Apr 10 2014
The movement toward brand journalism offers special benefits to the health industry. Healthcare affects everyone’s life, so audiences naturally relate to timely news and information about topics like medical advances, patient treatments and personal health advice. Equally compelling are the human-interest stories that abound in the healthcare field.
Such high-interest content makes brand journalism sites a no-brainer for many healthcare providers.
In fact, several top healthcare organizations have implemented this storytelling tool and are seeing success. For those considering adopting this approach, we’ve shared a few examples of providers who are setting the standard.
Advocate Health Care health enews
Advocate Health Care, a hospital group in the Chicago suburbs, launched health enews a year ago to increase mindshare among local journalists and consumers. An in-house newsroom of six core communicators develops content for the site, including videos, feature stories and commentary on breaking health news.
While the site’s intent is to build awareness of Advocate’s services and expertise, some of the most captivating articles are personal stories told by people within the organization.
For example, Tim Nelson, an Advocate public affairs manager, shared his experience helping his…
Mar 13 2014
Last Thanksgiving Jeff Joseph was running in the 5K Turkey Trot in St. Paul, when he suddenly collapsed. His heart had stopped; he was dead. Quite fortunately, Bruce Kiecker, a nurse with St. Paul’s United Hospital, was also participating in the Turkey Trot. Bruce didn’t hesitate to intervene and started CPR on Jeff. Bruce continued hands-only CPR until the ambulance arrived 10 minutes later.
The willingness of random bystanders to perform CPR is crucial in saving a life. In fact, only 7 percent of people who have a sudden cardiac arrest survive. In Minnesota, the survival rate is more than double that, at 16 percent. Because of the quick action of Bruce, Jeff is alive and anxiously awaiting the birth of his first child, due later this month.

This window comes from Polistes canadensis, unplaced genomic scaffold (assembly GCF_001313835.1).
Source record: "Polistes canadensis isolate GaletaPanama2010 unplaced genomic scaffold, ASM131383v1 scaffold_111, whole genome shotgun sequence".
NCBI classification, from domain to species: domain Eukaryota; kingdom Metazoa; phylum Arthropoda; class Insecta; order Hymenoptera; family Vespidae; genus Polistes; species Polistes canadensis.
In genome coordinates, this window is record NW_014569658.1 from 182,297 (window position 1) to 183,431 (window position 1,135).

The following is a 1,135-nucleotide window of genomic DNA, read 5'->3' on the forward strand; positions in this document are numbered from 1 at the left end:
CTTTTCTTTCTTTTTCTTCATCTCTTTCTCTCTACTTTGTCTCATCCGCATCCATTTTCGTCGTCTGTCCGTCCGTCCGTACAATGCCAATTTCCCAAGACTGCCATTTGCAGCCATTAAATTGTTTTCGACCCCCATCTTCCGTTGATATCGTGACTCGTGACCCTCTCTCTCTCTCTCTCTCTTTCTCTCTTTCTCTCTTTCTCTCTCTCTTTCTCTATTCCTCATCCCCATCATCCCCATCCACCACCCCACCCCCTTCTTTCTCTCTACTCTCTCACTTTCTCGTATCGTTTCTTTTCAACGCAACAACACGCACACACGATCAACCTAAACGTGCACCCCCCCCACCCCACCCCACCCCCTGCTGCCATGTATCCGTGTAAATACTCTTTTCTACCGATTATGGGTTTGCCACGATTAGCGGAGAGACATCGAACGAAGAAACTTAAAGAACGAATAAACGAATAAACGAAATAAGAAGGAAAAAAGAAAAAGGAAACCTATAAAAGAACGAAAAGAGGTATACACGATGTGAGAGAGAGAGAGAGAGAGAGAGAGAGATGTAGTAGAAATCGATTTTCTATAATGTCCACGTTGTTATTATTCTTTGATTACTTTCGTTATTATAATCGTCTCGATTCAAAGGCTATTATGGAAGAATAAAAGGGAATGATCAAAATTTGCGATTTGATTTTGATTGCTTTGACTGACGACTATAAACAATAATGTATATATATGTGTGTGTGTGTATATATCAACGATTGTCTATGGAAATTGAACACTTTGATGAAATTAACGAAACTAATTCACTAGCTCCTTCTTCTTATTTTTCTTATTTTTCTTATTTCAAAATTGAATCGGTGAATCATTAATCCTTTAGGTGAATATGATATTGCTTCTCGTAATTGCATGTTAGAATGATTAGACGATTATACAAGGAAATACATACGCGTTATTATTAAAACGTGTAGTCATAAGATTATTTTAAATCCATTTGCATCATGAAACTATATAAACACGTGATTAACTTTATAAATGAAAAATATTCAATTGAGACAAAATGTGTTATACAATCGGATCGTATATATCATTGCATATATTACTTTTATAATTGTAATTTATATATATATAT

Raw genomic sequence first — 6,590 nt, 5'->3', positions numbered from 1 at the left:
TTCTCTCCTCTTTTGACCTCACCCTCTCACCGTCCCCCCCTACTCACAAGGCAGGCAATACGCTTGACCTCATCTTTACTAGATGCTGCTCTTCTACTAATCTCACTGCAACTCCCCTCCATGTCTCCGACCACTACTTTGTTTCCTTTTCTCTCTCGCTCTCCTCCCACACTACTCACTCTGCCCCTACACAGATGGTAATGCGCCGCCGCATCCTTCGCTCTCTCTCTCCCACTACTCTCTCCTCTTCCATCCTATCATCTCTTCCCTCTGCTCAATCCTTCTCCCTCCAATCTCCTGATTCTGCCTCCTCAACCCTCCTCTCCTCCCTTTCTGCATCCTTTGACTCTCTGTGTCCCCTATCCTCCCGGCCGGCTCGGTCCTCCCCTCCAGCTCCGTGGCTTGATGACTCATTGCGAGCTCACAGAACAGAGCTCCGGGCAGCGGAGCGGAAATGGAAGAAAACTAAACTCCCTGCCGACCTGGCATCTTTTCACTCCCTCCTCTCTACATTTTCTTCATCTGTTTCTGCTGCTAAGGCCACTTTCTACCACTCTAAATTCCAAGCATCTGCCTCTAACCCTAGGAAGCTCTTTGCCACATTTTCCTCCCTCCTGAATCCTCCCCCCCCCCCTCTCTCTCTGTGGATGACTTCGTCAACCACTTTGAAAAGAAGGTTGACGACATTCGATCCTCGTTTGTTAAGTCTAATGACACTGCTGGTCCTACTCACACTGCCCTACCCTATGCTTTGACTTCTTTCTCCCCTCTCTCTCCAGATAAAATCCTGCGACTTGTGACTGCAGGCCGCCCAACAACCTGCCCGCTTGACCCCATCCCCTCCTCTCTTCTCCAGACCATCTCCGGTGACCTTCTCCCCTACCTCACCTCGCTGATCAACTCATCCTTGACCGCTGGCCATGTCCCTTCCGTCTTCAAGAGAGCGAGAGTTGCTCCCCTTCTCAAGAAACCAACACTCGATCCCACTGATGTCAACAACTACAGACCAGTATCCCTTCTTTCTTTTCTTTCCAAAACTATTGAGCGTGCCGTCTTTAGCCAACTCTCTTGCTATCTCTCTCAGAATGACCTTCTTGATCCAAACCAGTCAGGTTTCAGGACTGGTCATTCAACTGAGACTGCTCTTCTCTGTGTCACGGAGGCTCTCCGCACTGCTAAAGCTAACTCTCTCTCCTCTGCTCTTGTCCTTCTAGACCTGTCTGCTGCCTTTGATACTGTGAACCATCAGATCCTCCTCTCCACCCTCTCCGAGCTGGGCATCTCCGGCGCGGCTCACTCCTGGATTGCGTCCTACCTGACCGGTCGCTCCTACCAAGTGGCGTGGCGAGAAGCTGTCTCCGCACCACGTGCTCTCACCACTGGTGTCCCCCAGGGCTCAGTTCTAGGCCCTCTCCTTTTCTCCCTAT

The executive director of the Twin Cities chapter of the American Heart Association made a special presentation to Bruce and Jeff at a recent AHA board meeting held at the PadillaCRT Minneapolis headquarters. AHA’s Barb Ducharme gave Jeff a CPR Anytime Kit, and Bruce received the CPR Save Award for his courage, composure and compassion.
But you don’t have to be a medical professional to help someone in cardiac arrest. How can…
Feb 13 2014
Last week, CVS Caremark announced that it was pulling cigarettes and other tobacco products from its stores because it wanted to focus on becoming more of a health care provider, with CEO Larry J. Merlo stating, “We came to the decision that cigarettes and providing health care just don’t go together in the same setting.” And, while the retailer will lose about $2 billion per year as a result of the move, it stands to gain much more. Merlo said the decision to stop selling tobacco products “was really more of a discussion about how to position the company for future growth.”
CVS has the largest chain of pharmacy-based health clinics in the United States, offering care for common illnesses, like strep throat and pink eye (Bob Costas could benefit from a visit). By 2017, it anticipates growing clinic locations to 1,500. Retail health care is becoming big business with approximately 20 million patient visits to date and Accenture indicates that the industry could see 25% to 30% growth in the next few years. What about CVS’ move positions the retailer to take advantage of the opportunity?